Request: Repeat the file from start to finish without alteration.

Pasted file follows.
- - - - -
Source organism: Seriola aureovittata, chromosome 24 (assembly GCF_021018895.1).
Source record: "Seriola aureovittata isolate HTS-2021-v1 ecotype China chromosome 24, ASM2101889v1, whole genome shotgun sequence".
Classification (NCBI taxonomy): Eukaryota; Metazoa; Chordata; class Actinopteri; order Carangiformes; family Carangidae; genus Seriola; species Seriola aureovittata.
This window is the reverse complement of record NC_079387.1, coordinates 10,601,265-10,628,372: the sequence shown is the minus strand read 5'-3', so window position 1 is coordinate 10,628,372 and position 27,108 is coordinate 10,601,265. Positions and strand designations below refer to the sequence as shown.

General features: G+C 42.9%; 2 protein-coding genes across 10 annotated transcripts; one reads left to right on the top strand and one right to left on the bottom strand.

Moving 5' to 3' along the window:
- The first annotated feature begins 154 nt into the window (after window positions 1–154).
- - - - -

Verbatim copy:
Source organism: Seriola aureovittata, chromosome 24 (assembly GCF_021018895.1).
Source record: "Seriola aureovittata isolate HTS-2021-v1 ecotype China chromosome 24, ASM2101889v1, whole genome shotgun sequence".
Classification (NCBI taxonomy): Eukaryota; Metazoa; Chordata; class Actinopteri; order Carangiformes; family Carangidae; genus Seriola; species Seriola aureovittata.
This window is the reverse complement of record NC_079387.1, coordinates 10,601,265-10,628,372: the sequence shown is the minus strand read 5'-3', so window position 1 is coordinate 10,628,372 and position 27,108 is coordinate 10,601,265. Positions and strand designations below refer to the sequence as shown.

General features: G+C 42.9%; 2 protein-coding genes across 10 annotated transcripts; one reads left to right on the top strand and one right to left on the bottom strand.

Moving 5' to 3' along the window:
- The first annotated feature begins 154 nt into the window (after window positions 1–154).